Thank God they didn’t know how to run a government. It could have been a lot worse.

When a shark bit or killed a swimmer, people within the past century might take out hundreds of the marine predators to quell the panic, like executing everyone in a police lineup in order to ensure justice was dispensed on the guilty party.

Eric Clua, a professor of marine biology at the École Pratique des Hautes Études in Paris, said the rationale behind shark culls in the past was simple: fewer sharks, fewer attacks. That reasoning also drives methods such as shark nets and baited hooks, which are currently in use at a number of Australian and South African beaches that are frequently visited by sharks. […]

Dr. Clua said he has found a way to make precision strikes on sharks that have attacked people through a form of DNA profiling he calls “biteprinting.” He believes it’s usually just solo “problem sharks” that attack humans repeatedly, analogizing them to terrestrial predators that have been documented behaving the same way. […]

This summer, Dr. Clua and several colleagues published their latest paper on collecting DNA from the biteprints of large numbers of sharks. Once a database is built, DNA could be collected from the wounds of people who were bitten by sharks, and matched to a known shark. The offending fish would then need to be found and killed.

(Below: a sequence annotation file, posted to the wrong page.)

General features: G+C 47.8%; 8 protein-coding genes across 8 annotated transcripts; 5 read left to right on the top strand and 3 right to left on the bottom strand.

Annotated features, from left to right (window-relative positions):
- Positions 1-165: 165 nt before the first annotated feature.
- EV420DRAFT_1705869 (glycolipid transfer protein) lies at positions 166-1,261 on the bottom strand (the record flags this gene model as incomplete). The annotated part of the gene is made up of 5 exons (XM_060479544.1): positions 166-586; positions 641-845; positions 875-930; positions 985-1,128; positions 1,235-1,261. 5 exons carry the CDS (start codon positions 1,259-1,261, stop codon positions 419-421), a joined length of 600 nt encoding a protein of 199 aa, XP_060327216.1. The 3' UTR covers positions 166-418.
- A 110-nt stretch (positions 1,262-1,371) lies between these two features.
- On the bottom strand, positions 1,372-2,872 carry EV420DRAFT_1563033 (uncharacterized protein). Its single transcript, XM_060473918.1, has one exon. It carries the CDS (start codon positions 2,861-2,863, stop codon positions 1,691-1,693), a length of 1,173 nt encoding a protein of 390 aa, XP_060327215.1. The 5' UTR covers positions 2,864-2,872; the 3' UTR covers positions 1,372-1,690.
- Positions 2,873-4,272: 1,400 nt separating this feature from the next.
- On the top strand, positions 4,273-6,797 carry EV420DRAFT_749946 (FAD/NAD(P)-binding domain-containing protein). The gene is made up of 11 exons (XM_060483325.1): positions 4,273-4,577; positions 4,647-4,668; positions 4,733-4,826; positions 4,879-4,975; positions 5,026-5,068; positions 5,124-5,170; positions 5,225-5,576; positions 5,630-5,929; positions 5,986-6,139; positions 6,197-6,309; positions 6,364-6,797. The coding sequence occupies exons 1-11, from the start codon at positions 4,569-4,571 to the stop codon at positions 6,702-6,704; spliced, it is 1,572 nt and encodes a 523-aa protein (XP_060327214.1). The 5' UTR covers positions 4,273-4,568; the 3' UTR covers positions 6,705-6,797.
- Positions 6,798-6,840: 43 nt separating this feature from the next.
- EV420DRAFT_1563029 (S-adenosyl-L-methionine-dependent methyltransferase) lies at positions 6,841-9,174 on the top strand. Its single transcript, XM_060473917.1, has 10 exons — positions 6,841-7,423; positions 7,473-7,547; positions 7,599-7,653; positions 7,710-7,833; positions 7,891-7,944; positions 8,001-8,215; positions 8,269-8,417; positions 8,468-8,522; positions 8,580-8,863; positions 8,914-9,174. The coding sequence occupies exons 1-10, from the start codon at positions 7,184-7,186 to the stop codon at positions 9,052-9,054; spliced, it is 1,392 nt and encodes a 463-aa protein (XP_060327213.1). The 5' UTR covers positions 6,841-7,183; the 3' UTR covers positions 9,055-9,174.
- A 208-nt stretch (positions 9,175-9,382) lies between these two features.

Critics have taken issue with every facet of this plan. […]

the “rogue shark” theory, popularized by Steven Spielberg’s “Jaws,” has been debunked. […] the existence of problem sharks has never been proven. […] removing these guilty sharks “would be near impossible” […] Dr. Clua’s proposal would cost billions of dollars to implement on a meaningful scale in Australia, South Africa or the United States […]

However people react when shark attacks do occur, Dr. Shiffman offered the reminder that such incidents are rare. According to the International Shark Attack File at the University of Florida, there were 64 unprovoked attacks on humans last year and 41 provoked attacks, meaning that a person “initiates interaction with a shark in some way.”

Five of the attacks were fatal. More people are killed by falling trees in the U.S. every year.

{ NY Times | Continue reading }